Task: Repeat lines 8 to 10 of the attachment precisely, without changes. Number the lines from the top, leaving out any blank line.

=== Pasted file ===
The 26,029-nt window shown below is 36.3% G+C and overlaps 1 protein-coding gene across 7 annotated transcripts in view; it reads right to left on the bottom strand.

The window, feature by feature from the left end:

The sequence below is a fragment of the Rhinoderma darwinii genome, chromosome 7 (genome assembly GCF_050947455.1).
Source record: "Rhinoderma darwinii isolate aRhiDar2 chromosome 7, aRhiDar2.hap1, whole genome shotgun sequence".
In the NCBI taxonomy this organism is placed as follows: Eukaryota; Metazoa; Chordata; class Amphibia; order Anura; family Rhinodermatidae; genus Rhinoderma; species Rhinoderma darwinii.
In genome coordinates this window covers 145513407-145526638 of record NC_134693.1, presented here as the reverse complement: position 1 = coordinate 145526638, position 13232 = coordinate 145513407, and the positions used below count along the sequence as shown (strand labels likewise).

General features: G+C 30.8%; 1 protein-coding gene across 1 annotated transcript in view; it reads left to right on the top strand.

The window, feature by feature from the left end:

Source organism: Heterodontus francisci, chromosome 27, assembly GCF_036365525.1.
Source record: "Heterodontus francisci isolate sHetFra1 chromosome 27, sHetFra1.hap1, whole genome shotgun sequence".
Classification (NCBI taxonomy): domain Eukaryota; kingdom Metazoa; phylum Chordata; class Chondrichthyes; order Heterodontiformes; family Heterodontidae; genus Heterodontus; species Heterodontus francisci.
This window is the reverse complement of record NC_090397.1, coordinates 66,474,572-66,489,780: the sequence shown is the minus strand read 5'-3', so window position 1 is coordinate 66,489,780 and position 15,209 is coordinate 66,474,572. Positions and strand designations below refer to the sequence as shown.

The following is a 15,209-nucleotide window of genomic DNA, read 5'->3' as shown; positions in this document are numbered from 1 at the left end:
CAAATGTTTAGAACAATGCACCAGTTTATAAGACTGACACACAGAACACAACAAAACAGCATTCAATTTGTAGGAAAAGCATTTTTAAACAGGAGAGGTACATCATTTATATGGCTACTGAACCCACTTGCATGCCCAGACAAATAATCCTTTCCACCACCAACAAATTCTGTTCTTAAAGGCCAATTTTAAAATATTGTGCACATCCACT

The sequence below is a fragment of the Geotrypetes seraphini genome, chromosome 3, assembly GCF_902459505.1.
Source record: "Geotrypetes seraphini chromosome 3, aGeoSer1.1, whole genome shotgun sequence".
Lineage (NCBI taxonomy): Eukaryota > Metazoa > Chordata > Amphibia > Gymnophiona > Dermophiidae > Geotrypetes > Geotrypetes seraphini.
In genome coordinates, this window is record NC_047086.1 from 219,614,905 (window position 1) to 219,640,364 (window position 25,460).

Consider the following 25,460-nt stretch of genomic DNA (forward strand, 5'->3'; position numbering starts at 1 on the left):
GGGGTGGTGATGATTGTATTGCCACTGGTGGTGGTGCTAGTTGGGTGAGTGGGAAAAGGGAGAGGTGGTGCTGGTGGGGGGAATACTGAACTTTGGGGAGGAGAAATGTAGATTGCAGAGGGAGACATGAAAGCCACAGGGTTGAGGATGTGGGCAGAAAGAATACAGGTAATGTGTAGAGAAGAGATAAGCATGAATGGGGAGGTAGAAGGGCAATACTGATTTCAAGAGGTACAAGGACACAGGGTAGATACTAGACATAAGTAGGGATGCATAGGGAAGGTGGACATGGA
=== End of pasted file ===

The window, feature by feature from the left end:

Source organism: Heterodontus francisci, chromosome 27, assembly GCF_036365525.1.
Source record: "Heterodontus francisci isolate sHetFra1 chromosome 27, sHetFra1.hap1, whole genome shotgun sequence".